From the Wilde Side: Inside Reading Gaol

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For the first time ever, Reading Gaol has been opened to the public, particularly poignant as it coincides with a magnificent Artangel – Inside: Writers and Artists in Reading Prison, an exhibition of new works that have been created in response to the prison’s architecture and history. Leading artists, writers and filmmakers that include Steve McQueen, Marlene Dumas, Nan Goldin, Robert Gober, Jeannette Winterson and many more have produced work that has been installed in the prison cells, wings and corridors.

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At last I saw the shadowed bars

Like a lattice wrought in lead,

Move right across the whitewashed wall

That faced my three-plank bed,

And I knew that somewhere in the world

God’s dreadful dawn was red.

From ‘The Ballad of Reading Goal’ by Oscar Wilde.

I have to admit, it was a spine-tingling moment to stand in Prison Cell C.2.2. – no matter how much it might have changed (or not!) over the years since 1897 when Wilde was released from his two-year sentence. I also still find it difficult to believe that the prison was only closed in 2013!

For much of his time there, Oscar was not even allowed to write, but with a change of Governor, was eventually given access to enough paper to complete De Profundis, a letter written to his lover, Lord Alfred Douglas.

“Inside the great prison where I was then incarcerated, I was merely the figure and the letter of a little cell in a long gallery, one of a thousand lifeless numbers, as of a thousand lifeless lives.”

From De Profundis, 1897. Oscar Wilde.

The current exhibition provides audio recordings of De Profundis from Colm Tóibín, Patti Smith, Ralph Fiennes, Neil Bartlett, Kathryn Hunter and many more.

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The books that Oscar requested and was eventually allowed to have in his cell. He deliberately avoided asking for any titles that might have been viewed as contentious.

You can check out further details of the ‘Artangel’ Exhibition HERE

Her Whiskey Rose

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Many years ago, I bought my mother a present – a whisky rose, named so for its rich burst of colour and translucency, a blend of amber and peachy hues that was even more striking in the setting she chose for it, to the side of the front door, along the garden wall.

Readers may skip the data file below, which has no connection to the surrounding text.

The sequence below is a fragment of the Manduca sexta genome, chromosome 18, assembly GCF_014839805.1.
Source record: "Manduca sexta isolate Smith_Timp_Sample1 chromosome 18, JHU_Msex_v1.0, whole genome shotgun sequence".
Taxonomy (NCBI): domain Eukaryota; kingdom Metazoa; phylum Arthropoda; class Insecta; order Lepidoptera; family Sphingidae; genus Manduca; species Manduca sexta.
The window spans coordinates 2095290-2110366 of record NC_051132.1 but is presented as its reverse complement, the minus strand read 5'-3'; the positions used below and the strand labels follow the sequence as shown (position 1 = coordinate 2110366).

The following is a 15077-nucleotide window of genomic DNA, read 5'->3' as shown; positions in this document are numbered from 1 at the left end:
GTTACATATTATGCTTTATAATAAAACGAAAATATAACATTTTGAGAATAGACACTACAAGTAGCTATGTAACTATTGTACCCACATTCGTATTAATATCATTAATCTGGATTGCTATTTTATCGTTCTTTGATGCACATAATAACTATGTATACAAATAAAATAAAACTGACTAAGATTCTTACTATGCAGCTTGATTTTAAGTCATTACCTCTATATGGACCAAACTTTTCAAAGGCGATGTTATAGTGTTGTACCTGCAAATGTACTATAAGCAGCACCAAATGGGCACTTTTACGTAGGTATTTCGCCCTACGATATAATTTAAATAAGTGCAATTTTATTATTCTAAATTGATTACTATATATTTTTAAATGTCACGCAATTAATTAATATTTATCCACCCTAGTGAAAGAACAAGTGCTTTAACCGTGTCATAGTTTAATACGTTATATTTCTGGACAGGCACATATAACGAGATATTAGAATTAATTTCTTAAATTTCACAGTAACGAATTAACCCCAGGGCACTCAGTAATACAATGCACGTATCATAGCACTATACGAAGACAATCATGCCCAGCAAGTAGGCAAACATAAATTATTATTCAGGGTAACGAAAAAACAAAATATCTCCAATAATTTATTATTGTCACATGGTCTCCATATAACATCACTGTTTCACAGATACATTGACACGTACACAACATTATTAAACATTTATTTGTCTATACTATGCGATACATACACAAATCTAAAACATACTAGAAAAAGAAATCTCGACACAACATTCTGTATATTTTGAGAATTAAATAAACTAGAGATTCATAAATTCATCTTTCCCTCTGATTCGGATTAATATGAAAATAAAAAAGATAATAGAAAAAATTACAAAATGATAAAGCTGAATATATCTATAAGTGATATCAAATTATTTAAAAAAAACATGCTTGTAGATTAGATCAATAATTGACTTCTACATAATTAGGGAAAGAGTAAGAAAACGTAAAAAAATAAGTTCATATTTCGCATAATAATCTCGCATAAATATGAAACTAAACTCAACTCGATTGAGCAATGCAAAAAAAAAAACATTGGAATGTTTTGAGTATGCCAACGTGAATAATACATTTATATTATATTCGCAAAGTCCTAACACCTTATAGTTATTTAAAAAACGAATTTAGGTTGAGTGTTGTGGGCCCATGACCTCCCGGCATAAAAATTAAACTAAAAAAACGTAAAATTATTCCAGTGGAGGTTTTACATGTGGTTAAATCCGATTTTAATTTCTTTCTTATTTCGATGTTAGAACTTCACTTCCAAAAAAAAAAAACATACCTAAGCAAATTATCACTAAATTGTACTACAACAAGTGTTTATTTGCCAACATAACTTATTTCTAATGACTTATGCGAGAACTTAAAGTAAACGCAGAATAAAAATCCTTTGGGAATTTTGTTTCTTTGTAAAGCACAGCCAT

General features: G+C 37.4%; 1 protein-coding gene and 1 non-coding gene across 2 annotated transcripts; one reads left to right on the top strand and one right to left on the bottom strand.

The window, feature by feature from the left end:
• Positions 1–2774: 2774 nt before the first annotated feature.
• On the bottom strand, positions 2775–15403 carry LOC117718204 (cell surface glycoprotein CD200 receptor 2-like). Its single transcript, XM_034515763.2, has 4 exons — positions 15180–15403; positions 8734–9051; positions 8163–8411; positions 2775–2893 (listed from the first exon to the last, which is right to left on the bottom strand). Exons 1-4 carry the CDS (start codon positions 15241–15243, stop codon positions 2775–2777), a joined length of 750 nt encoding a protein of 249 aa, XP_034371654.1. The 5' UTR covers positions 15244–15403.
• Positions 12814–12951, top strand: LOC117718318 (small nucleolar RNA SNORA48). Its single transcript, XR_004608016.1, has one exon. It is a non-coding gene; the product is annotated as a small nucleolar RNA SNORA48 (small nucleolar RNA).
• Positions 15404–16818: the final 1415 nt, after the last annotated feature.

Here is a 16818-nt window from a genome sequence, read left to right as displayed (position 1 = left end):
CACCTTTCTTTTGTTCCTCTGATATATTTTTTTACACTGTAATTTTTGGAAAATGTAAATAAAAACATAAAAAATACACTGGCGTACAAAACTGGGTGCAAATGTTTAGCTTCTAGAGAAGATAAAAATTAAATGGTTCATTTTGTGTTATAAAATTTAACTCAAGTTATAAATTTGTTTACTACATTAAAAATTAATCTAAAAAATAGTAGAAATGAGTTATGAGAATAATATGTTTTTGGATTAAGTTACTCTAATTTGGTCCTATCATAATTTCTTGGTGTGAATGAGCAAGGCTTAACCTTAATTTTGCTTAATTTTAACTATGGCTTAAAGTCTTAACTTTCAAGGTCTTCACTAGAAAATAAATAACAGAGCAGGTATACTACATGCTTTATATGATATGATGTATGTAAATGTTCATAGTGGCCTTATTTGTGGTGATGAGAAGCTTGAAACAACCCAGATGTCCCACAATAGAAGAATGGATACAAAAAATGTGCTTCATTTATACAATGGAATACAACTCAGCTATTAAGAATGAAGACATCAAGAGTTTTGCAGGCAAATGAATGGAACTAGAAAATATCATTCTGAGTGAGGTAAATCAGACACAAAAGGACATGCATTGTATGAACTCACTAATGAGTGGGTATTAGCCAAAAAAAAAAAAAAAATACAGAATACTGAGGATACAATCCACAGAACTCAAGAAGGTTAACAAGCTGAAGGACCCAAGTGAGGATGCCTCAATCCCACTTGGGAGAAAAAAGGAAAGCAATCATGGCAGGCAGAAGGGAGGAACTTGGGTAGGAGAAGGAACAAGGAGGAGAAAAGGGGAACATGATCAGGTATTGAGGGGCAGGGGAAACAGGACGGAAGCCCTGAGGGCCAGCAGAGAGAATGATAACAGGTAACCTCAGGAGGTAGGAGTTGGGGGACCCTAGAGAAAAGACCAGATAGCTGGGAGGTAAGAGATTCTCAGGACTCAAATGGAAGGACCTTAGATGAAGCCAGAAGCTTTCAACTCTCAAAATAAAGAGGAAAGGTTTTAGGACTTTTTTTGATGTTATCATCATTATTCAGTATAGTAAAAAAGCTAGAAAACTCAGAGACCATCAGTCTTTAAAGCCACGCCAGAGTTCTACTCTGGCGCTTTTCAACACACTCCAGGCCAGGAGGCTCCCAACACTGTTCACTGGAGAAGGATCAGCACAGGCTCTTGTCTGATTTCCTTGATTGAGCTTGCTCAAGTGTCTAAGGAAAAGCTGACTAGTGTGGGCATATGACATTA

Over the years, her much-loved whiskey rose battled for strength against the sapping dominance of the vines and shrubs that overshadowed its delicate nature, binding it, bending it, stealing vital light and nourishment, and yet, her whiskey rose fought on, surviving, year after year to bloom again, brazen, vibrant, smiling at the sun with her unique blush.

My mother is nine months gone now, and after her funeral, my brother, Austin, dug up her whiskey rose and brought it home to replant it…and there she is, our whiskey rose, resilient as ever, turning her face to the light, proud and vibrant, and she is there.

Shortlisted…

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Thrilled to be shortlisted in the ‘Personal Blog – Books and Literature Category of the

Littlewoods Ireland Blog Awards 2016!

Thank you so much to everyone who voted for me during the public vote period.

I am very, very appreciative!

Find out more about Littlewoods Ireland HERE

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The Dublin Ghost Story Festival…and some thrilling chills!

Dublin Ghost Story Fest

You know you’re in for a good time when you enter the majestic halls of the Grand Lodge of Ireland to be greeted with a glass of the finest James Joyce Whiskey, fifteen years old, no less! Now, I’m not a whiskey drinker, but it was nothing short of delicious, and was generously provided by Brendan Kilty SC, of The James Joyce House.

The tone was set, and did not disappoint, with a weekend of wonderful events, from the eerily toned duo of stories of M.R. James, beautifully told by Robert Lloyd Parry, and set in the very grand, and atmospheric surroundings of the Freemason’s Hall.

Author panels included guest of honour, Adam Nevill, and an array of sublimely talented writers, A.K.Benedict, Brian Goldrick, Paul Kane, Maura McHugh, Marie O’Regan, Sarah Pinborough, John Reppion, Lynda E. Rucker, Angela Slatter, and the highlight for me, David Mitchell!

Day Made!

There was also a very well-organised book fair (from the rare to the bestsellers) and a giant author signing for the launch of Uncertainties, Volumes 1 and 2, all presented by the Master of Ceremonies, author John Connolly. Congrats to John, and to Brian Showers from Swan River Press, for a brilliant weekend. I certainly hope this festival will continue for years to come.

Swag Bag

Now to enjoy the contents of my Dublin Ghost Story Festival Swag Bag!

Littlewoods Ireland Blog Awards: The Longlist…

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Very, very happy to be on the longlist for the Littlewoods Ireland Blog Awards 2016

(Books and Literature)